Not Everyone Wants Murder Charges For Drug Dealers
State lawmakers have introduced a bill that would implement stiffer penalties for people who distribute drugs that result in another person's death.
At the center of this issue is the national opioid epidemic, and a recent surge in opiate overdose deaths in North Carolina. In recent years state lawmakers have tried to respond to the crisis by issuing new prescribing guidelines for doctors and making overdose reversal medication more widely available to the public, among other changes.
Now, they're turning some of their attention to distributors.
"The prosecutor has to have the tools to react appropriately case by case and try to reach the right result," said Senator Dan Bishop (R-Mecklenburg).
He's sponsoring a bill that would give district attorneys greater discretion to charge people with second degree murder for "death by distribution." Bishop said there are a lot of people engaged in passing the substances along, and causing harm.
"You got a lot of bad people who are engaged in passing the substances along that cause this harm," said Bishop. "And they're preying on people like these victims. So you don't want to have Good Samaritan immunity sweep so broadly that you cannot punish; the law provides no deterrent, no opportunity, to punish people who are victimizers."
At a Senate committee hearing Tuesday, New Hanover County District Attorney Ben David gave an impassioned speech, telling those in attendance that the drug distributors need to go to prison for as long as possible, and warning legislators not to conflate the war on drugs with the war on drug dealers.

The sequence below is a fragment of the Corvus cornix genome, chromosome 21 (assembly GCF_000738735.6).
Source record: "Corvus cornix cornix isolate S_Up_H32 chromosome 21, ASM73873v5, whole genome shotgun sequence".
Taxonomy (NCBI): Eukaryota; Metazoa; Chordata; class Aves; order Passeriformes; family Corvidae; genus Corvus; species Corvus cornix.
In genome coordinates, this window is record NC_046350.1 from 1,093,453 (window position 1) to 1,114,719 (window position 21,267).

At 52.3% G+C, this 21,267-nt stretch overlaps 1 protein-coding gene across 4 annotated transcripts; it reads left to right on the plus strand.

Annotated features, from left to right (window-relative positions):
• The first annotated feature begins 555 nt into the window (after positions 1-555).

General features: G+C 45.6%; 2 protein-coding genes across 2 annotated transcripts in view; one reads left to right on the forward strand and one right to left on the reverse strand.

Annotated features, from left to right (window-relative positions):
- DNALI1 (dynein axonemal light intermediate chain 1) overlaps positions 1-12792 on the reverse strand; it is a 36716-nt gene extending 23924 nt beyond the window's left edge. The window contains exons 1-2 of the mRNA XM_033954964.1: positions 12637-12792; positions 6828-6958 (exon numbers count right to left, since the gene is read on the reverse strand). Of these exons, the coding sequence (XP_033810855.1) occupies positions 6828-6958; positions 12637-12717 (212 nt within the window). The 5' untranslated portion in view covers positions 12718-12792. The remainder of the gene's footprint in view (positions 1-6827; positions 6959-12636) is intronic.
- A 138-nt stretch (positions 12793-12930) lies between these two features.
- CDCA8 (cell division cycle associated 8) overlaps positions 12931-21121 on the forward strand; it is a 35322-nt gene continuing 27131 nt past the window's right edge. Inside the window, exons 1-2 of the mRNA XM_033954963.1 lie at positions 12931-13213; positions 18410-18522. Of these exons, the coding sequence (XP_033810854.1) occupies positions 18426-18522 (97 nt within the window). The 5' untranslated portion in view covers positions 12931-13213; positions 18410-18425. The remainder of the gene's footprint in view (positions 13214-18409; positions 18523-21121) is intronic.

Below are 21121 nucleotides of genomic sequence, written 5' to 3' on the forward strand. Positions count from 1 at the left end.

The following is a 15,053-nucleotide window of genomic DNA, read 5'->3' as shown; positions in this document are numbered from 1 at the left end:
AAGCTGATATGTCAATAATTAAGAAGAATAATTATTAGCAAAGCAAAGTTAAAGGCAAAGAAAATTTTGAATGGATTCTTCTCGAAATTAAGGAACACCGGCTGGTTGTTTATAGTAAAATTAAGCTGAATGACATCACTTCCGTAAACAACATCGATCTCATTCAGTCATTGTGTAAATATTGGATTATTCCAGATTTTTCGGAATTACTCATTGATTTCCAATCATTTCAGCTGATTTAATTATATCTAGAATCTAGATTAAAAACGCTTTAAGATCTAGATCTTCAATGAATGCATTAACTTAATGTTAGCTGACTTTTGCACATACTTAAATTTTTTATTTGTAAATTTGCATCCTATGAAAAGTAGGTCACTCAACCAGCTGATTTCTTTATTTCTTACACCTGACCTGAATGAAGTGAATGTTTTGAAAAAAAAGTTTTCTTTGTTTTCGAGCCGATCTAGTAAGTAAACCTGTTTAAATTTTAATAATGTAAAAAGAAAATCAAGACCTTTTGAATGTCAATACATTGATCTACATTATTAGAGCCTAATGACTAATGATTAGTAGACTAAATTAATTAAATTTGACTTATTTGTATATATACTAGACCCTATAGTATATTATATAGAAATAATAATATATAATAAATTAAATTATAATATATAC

That small meeting room was filled to capacity. Also on hand were also harm reduction advocates, family members of overdose victims, and some substance abusers. They voiced opposition to the bill, and raised questions, including: What constitutes a distributor? Why aren't doctors subject to more severe punishments? Could this deter people from calling 911 in an emergency?
"Death by distribution will kill the Good Samaritan laws. And more kids will die," said Mary Stansell, in an interview following the hearing. Stansell is a former district attorney turned public defender, as well as a mom who has seen addiction first-hand. Her daughter overdosed while in college, and is now in recovery. Her step-son died from an overdose of heroin laced with fentanyl.
"Politically it sounds good. It's aimed at tough on crime, which is great. It's aimed at drug dealers, by the legislative intent. The unintended consequences are what they need to listen to," she continued.
Bishop, the lawmaker, says he is listening, and wants to find a middle ground. The bill is scheduled for further debate in a Senate Committee Wednesday.